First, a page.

The Christian thinkers of the past are looked down upon as if they no longer had anything to say; the traditional formulations of faith are stated in such a way as to appear ridiculous, so as to hasten their replacement. And under the pretext of merely changing this or that word or phrase, it is the very essence of our faith which runs the risk of being sifted away. . . .-- Edward D. Lubac. “ The Church in Crisis,” Theology Digest 17 (1969): 312–25; here 317. As relayed by Edward T. Oakes ("The Surnaturel Controversy: A Survey and a Response" Nova et Vetera 9:3), who notes that "most secondary scholarship on de Lubac, both pro and con, largely ignores his criticism of liberal Catholicism in the wake of Vatican II".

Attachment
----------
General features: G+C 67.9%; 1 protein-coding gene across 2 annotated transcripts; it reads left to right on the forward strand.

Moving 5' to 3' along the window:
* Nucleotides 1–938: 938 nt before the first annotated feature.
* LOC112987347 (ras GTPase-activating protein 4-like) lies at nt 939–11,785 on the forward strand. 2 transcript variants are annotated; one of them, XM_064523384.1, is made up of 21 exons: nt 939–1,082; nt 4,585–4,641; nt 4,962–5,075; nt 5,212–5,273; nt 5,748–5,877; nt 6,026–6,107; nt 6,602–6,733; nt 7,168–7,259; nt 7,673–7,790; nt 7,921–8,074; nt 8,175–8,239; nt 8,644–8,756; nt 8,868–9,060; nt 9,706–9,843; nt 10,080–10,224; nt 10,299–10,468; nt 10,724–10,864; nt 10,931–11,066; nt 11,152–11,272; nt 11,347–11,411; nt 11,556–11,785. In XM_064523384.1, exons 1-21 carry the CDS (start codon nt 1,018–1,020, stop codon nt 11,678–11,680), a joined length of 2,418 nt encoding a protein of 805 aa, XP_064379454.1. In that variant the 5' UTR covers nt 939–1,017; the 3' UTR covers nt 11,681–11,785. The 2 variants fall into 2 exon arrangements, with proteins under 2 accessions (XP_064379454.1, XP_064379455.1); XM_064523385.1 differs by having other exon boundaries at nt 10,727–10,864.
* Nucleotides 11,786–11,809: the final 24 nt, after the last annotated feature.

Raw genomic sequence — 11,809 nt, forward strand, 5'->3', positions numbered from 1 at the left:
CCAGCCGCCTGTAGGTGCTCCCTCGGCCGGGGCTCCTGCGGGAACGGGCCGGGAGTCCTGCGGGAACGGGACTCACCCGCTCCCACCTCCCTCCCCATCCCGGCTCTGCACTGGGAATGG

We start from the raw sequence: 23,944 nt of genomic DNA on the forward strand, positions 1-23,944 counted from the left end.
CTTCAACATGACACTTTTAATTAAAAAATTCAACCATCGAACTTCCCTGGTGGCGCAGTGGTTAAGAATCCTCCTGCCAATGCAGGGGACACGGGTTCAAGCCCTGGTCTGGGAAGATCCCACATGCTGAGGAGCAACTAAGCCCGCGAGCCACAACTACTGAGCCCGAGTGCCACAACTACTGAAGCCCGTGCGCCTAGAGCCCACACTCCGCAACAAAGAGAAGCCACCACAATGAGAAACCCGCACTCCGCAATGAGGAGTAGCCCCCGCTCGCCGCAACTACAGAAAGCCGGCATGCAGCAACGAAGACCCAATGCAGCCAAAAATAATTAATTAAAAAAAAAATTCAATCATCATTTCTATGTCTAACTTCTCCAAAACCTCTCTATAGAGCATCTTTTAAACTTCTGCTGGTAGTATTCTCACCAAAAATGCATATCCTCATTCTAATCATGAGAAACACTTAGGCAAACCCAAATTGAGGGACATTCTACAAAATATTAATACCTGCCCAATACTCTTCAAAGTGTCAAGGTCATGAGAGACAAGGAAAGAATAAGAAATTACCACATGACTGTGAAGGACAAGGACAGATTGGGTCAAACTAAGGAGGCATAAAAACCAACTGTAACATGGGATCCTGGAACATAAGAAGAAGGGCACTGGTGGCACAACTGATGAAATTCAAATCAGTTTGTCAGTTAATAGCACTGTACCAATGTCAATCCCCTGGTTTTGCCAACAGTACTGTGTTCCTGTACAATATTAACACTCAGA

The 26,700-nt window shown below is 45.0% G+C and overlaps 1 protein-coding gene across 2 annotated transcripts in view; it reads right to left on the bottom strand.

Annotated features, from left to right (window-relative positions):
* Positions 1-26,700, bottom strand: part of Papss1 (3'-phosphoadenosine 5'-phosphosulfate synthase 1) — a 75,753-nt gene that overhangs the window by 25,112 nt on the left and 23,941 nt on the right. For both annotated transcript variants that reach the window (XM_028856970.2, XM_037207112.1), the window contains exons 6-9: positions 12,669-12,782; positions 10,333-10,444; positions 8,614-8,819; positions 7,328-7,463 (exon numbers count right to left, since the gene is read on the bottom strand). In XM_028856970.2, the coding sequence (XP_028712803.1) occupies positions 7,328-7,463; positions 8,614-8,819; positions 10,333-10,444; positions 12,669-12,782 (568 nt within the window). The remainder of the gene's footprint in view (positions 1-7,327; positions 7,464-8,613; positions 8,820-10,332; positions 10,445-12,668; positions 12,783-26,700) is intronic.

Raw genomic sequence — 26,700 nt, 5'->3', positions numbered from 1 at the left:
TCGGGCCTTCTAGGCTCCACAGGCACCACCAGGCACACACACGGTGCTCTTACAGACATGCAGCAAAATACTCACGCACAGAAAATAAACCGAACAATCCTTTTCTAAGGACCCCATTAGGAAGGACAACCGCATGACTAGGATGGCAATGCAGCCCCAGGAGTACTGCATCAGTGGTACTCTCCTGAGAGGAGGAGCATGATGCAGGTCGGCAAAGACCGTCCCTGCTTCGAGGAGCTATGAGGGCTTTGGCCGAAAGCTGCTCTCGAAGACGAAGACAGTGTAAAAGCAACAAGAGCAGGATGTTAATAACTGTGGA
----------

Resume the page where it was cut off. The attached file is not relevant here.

Whatever is recriminatory, whatever excites, is declared prophetic, even if it is evident that it stems from ignorance, or from concessions made to what is currently in vogue—and this is the exact opposite of what we mean by prophetic! . . .
We must not be afraid to say so: there is nothing in all of this that is promising. A faith which dissolves itself is unable to engender anything whatever. A community which breaks up is incapable of radiating or of attracting others. Agitation is not synonymous with life. That last hatched slogan is not necessarily a new thought. The noisiest critics are frequently the most sterile.
(Oh, the irony).